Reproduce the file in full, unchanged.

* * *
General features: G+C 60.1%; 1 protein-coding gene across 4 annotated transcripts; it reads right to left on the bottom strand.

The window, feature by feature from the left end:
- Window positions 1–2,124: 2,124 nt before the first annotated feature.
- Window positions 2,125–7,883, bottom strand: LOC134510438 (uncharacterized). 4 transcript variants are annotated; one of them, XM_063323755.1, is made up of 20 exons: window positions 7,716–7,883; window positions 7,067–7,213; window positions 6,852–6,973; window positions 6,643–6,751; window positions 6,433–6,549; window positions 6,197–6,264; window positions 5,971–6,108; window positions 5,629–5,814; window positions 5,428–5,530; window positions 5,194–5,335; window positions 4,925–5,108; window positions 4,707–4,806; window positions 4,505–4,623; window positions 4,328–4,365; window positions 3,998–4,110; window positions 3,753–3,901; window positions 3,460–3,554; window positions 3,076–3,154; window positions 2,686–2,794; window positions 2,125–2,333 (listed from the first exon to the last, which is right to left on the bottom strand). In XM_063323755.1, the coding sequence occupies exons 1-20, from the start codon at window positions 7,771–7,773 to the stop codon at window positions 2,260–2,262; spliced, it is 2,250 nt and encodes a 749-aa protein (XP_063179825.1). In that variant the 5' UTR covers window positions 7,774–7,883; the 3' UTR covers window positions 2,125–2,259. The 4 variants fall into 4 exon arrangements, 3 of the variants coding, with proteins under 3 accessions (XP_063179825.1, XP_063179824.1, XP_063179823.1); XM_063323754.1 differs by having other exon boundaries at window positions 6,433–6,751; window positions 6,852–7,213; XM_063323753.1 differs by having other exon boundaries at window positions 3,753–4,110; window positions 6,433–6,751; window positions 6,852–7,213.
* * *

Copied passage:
General features: G+C 60.1%; 1 protein-coding gene across 4 annotated transcripts; it reads right to left on the bottom strand.

The window, feature by feature from the left end:
- Window positions 1–2,124: 2,124 nt before the first annotated feature.
- Window positions 2,125–7,883, bottom strand: LOC134510438 (uncharacterized). 4 transcript variants are annotated; one of them, XM_063323755.1, is made up of 20 exons: window positions 7,716–7,883; window positions 7,067–7,213; window positions 6,852–6,973; window positions 6,643–6,751; window positions 6,433–6,549; window positions 6,197–6,264; window positions 5,971–6,108; window positions 5,629–5,814; window positions 5,428–5,530; window positions 5,194–5,335; window positions 4,925–5,108; window positions 4,707–4,806; window positions 4,505–4,623; window positions 4,328–4,365; window positions 3,998–4,110; window positions 3,753–3,901; window positions 3,460–3,554; window positions 3,076–3,154; window positions 2,686–2,794; window positions 2,125–2,333 (listed from the first exon to the last, which is right to left on the bottom strand). In XM_063323755.1, the coding sequence occupies exons 1-20, from the start codon at window positions 7,771–7,773 to the stop codon at window positions 2,260–2,262; spliced, it is 2,250 nt and encodes a 749-aa protein (XP_063179825.1). In that variant the 5' UTR covers window positions 7,774–7,883; the 3' UTR covers window positions 2,125–2,259. The 4 variants fall into 4 exon arrangements, 3 of the variants coding, with proteins under 3 accessions (XP_063179825.1, XP_063179824.1, XP_063179823.1); XM_063323754.1 differs by having other exon boundaries at window positions 6,433–6,751; window positions 6,852–7,213; XM_063323753.1 differs by having other exon boundaries at window positions 3,753–4,110; window positions 6,433–6,751; window positions 6,852–7,213.